Changemakers of Today, Leaders of Tomorrow
Empowering Leaders of the Clean Energy Transition in the Caribbean
Lorenza Carey remembers playing as a kid in his home in The Bahamas, and suddenly, the lights would go dark. In fact, growing up in the islands, you know that at some point, the power is going to go out. These abrupt endings of playtime moments were what intrigued him to create a reliable source of energy for kids all over The Bahamas. When Carey’s grade school had a “dress up as your dream job” day, he sported a hard hat, a vest, and steel-toed boots. “Mrs. Burrows, I want to be an electrical engineer, I want to work in the power industry,” he told his fifth-grade teacher. Many years later, Carey’s dream came true, and he now works as an electrical engineer for his local utility, Bahamas Power and Light, helping The Bahamas energy system become more resilient and reliable through renewable energy.
Carey is one of the participants of the Energy Transition Academy’s Inaugural Fellowship Program, which brings together people from islands across the Caribbean to learn about and advance clean energy projects.
Clyde Potter is another inaugural fellow. An electrical engineer and metering foreman with the British Virgin Islands Electricity Corporation, Potter has experienced numerous Category 5 hurricanes. These experiences have shown him the importance of transitioning to clean and local energy, and he wants to use the knowledge from the fellowship to work toward protecting his community and alleviating the impacts of climate change.
Lorenza Carey giving a presentation during the Communications Session at the Inaugural Global Fellowship Summit
Investing in People
Caribbean islands are some of the most vulnerable communities globally when it comes to climate change. Frequently occurring hurricanes can destroy communities and leave people without the power needed to recover and save lives. Constantly importing fuels is costly. However, with the abundant sunshine of the Caribbean, island nations are well suited to harness solar energy through microgrids year-round. Islands with wind and geothermal resources are also pursuing these lower-cost, local options for their electricity systems. RMI’s Islands Program engages 19 island governments and utilities to help realize solutions and supports partners by turning clean energy plans into projects that reduce emissions while meeting other local priorities.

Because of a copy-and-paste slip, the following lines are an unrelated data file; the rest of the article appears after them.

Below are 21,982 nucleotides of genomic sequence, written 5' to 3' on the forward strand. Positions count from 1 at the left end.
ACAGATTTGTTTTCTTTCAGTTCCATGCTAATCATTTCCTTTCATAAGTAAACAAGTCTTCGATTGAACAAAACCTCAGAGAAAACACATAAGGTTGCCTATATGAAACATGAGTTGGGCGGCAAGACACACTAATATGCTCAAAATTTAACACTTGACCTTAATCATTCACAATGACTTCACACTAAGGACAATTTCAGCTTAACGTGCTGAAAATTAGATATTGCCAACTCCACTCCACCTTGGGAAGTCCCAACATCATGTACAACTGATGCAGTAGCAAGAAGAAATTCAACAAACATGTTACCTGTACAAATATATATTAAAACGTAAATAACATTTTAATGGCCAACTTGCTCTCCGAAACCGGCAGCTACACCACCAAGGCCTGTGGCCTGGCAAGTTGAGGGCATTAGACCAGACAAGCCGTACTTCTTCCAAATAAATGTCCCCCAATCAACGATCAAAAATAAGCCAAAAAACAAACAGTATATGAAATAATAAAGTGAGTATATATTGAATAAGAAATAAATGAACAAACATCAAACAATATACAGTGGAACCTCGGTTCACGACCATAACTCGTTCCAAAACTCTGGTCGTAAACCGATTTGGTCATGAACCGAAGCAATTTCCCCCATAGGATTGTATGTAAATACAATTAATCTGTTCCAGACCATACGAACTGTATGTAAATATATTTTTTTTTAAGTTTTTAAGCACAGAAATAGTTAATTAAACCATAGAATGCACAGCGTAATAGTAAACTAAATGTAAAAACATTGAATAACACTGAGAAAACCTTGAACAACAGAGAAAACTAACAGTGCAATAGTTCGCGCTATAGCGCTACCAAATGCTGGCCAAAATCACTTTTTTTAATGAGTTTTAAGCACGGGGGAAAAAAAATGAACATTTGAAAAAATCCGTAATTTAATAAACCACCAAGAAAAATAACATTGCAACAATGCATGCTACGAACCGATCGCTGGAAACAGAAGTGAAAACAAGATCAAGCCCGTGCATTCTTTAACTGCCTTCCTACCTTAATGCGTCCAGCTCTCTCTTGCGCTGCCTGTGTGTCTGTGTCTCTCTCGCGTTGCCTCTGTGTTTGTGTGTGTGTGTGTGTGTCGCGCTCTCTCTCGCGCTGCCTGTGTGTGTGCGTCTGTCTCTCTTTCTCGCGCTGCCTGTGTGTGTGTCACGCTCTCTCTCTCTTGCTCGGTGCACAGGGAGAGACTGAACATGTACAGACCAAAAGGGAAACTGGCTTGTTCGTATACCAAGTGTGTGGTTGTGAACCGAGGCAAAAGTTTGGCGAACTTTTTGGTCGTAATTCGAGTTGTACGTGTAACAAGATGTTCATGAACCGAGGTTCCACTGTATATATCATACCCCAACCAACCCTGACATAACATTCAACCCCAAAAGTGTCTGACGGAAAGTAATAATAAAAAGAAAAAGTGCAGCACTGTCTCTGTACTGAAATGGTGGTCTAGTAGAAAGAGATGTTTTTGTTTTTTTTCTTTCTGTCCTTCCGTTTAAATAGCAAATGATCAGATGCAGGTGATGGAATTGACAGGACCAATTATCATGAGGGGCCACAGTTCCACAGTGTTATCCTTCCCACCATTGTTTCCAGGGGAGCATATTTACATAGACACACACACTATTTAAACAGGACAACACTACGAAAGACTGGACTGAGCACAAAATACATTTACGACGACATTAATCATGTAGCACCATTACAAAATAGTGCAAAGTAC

RMI’s Energy Transition Academy’s (ETA’s) Fellowship Program supports energy leaders in Island nations, as well as sub-Saharan Africa and Southeast Asia, with technical training, critical decision-making, and connection to experts to advance their renewable energy projects. The fellowship includes hands-on experience and training opportunities with projects, peer collaboration, and communities of practice.
People are the engine of the energy transition. Capacity development — investing in the people on the ground and the institutional talent to do the work — is therefore a critical strategic priority in global climate action and sustainable development.
Designing the Fellowship
Energy practitioners across island nations, sub-Saharan Africa, and Southeast Asia have long been marginalized from efforts of the international climate community, which isolates them from the resources, experience, and community that is needed to advance clean energy projects in their home countries. The ETA’s Global Fellowship Program aims to bridge this divide by providing technical training, on-site project learning, mentorship opportunities, technical assistance, and a community network for practitioners.
To ensure that the fellowship is applicable and relevant to the needs of the regions, the ETA engaged in conversations with energy practitioners across 20 countries in the Global South. Some of the main priorities that emerged from these discussions focused on increasing capacity for 1) access to climate finance and capital, 2) distributed energy resources and resiliency projects, 3) cross-sectoral application of renewables, and 4) expanding experience building opportunities locally. It was critical to hear the local priorities of our stakeholders, as often these priorities differ from global climate priorities that are driven by Western nations.